There's a simple solution to all the problems with reproductase: remove reproductase entirely.
I'm pretty sure that's already the path we decided on -- now that we've figured out how to model the-stuff-a-cell-is-made-of (with 'locked' compound pools), we no longer need a magical compound to represent the-stuff-we-need-to-make-a-new-cell, because those are one and the same. If an average, healthy cell has a certain amount of each compound, then two of them would have twice as much. Therefore, for a cell to be able to split into two average, healthy cells, it must have twice as much, and then a bit extra to cover the energy needed to reproduce. Note my wording -- cancer cells, for example, generally reproduce too early.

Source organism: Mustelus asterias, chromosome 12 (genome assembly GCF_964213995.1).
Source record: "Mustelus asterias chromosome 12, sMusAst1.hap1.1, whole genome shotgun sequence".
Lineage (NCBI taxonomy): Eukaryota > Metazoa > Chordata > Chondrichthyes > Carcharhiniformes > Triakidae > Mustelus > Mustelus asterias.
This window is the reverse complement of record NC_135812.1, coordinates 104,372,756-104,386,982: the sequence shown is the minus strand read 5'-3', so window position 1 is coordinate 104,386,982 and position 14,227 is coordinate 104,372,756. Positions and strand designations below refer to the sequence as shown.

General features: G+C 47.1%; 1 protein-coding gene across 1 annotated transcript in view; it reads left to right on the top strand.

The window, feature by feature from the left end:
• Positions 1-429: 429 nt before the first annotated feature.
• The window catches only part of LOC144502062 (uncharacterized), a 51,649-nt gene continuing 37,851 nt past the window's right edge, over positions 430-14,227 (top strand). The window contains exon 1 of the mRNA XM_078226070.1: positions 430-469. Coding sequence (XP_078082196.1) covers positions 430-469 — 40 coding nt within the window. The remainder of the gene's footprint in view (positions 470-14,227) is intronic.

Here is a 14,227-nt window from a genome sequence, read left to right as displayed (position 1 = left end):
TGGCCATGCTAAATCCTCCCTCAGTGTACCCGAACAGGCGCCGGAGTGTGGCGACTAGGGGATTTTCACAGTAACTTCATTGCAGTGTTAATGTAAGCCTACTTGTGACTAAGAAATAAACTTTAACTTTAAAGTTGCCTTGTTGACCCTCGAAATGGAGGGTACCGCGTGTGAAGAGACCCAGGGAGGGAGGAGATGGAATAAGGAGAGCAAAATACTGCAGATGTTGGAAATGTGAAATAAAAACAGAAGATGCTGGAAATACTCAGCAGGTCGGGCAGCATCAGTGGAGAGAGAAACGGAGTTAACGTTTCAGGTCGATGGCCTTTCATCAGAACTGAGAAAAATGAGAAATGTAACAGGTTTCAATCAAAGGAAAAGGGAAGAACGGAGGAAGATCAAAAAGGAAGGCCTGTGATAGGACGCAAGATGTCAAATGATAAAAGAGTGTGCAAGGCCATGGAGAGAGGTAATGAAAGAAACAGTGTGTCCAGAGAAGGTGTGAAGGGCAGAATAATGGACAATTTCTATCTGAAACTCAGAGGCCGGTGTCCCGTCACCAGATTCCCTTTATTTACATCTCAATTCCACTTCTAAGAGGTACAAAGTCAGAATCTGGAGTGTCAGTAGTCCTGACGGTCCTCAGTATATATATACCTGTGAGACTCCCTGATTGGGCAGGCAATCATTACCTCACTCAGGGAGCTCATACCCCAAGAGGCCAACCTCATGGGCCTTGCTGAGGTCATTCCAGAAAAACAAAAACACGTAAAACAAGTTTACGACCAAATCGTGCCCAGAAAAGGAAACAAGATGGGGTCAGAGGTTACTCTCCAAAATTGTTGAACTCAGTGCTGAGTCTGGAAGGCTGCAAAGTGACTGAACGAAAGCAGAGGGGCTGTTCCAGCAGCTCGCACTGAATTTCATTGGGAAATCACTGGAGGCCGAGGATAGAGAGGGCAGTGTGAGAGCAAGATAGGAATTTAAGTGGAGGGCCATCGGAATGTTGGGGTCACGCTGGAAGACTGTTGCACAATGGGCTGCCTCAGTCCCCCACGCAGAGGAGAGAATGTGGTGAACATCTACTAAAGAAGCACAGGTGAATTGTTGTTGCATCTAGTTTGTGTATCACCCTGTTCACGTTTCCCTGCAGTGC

How strict we should be about having double of everything is another question entirely (for example, if we have a glut of food protein, can we split earlier even if we don't have large enough glycogen reserves?), but it provides interesting tradeoffs for gameplay.
The other question, of what we do with changing cell mass through evolution, is simple: The population still has the same amount of each compound, so if each organism is bigger, there are now fewer of them.
I'll fork off a discussion before this gets even further off-track.